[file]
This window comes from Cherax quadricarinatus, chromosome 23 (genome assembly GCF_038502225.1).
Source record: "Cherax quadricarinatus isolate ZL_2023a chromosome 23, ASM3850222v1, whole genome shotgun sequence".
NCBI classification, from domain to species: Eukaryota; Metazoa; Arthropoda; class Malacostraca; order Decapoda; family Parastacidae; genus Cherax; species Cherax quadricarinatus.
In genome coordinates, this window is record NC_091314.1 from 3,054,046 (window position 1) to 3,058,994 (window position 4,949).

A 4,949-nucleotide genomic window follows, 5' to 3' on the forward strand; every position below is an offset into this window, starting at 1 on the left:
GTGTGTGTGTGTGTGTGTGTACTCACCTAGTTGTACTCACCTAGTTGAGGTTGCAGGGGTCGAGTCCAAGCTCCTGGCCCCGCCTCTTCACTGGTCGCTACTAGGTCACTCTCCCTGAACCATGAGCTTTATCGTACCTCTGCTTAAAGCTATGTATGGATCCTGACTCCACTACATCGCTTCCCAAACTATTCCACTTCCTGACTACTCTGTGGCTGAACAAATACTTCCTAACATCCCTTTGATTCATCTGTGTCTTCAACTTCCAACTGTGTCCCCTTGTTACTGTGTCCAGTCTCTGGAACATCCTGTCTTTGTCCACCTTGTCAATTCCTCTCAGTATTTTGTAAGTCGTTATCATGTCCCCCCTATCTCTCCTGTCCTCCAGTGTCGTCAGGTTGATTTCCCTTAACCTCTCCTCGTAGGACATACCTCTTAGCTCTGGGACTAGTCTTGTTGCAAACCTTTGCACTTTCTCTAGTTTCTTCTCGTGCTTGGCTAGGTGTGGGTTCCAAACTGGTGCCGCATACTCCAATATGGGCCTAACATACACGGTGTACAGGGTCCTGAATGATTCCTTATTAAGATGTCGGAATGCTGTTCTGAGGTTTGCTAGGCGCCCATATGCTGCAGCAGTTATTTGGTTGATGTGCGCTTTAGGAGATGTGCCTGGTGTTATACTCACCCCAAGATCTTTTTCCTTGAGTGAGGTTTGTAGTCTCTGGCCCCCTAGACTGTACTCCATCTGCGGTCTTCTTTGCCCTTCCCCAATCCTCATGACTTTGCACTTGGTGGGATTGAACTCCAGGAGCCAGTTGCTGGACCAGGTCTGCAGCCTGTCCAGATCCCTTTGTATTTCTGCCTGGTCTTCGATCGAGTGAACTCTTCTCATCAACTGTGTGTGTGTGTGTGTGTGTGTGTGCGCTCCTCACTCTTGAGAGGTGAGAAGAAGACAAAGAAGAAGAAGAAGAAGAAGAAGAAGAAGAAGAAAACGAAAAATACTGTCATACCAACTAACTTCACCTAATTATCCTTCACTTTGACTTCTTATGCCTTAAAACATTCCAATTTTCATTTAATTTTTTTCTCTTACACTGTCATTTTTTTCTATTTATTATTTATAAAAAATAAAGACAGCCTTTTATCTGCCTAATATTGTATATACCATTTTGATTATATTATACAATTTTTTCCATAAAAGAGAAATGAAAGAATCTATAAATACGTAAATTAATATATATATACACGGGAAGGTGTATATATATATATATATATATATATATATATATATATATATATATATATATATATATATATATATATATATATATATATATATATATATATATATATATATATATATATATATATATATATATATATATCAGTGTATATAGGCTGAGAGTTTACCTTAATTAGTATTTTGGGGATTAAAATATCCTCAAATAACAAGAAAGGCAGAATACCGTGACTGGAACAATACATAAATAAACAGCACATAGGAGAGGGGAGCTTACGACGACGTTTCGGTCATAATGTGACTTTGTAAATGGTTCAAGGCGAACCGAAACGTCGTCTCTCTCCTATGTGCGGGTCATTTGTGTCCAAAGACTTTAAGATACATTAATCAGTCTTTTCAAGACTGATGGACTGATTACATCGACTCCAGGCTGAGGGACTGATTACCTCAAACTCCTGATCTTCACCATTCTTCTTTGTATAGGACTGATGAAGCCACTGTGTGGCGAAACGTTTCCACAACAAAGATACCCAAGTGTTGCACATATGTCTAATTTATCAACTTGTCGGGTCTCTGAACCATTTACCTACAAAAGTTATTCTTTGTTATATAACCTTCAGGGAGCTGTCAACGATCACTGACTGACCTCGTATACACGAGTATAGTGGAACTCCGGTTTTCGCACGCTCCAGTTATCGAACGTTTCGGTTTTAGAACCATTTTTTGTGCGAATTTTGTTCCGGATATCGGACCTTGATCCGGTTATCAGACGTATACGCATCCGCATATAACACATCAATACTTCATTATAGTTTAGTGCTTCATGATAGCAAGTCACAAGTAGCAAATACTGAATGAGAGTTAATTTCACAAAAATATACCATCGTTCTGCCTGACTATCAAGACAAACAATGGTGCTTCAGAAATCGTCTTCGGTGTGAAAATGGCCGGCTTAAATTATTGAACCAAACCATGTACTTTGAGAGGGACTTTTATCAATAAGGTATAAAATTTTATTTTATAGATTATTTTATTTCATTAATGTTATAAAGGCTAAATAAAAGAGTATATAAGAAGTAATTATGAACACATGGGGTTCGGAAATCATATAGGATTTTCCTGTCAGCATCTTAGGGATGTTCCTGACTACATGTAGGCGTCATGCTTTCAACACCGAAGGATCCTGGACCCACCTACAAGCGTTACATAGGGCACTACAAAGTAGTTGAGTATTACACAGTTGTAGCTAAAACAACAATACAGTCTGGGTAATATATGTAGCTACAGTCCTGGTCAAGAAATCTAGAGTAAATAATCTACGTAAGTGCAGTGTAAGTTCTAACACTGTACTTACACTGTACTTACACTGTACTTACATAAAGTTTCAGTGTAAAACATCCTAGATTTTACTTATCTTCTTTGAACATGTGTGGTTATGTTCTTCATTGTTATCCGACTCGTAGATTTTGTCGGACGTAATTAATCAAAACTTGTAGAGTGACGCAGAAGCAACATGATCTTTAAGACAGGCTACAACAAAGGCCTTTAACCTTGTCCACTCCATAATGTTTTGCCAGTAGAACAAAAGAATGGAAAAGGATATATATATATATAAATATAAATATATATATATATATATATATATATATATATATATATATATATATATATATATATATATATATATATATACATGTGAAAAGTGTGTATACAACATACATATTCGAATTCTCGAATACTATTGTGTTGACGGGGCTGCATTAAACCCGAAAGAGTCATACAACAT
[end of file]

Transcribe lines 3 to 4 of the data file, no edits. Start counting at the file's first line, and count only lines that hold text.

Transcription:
NCBI classification, from domain to species: Eukaryota; Metazoa; Arthropoda; class Malacostraca; order Decapoda; family Parastacidae; genus Cherax; species Cherax quadricarinatus.
In genome coordinates, this window is record NC_091314.1 from 3,054,046 (window position 1) to 3,058,994 (window position 4,949).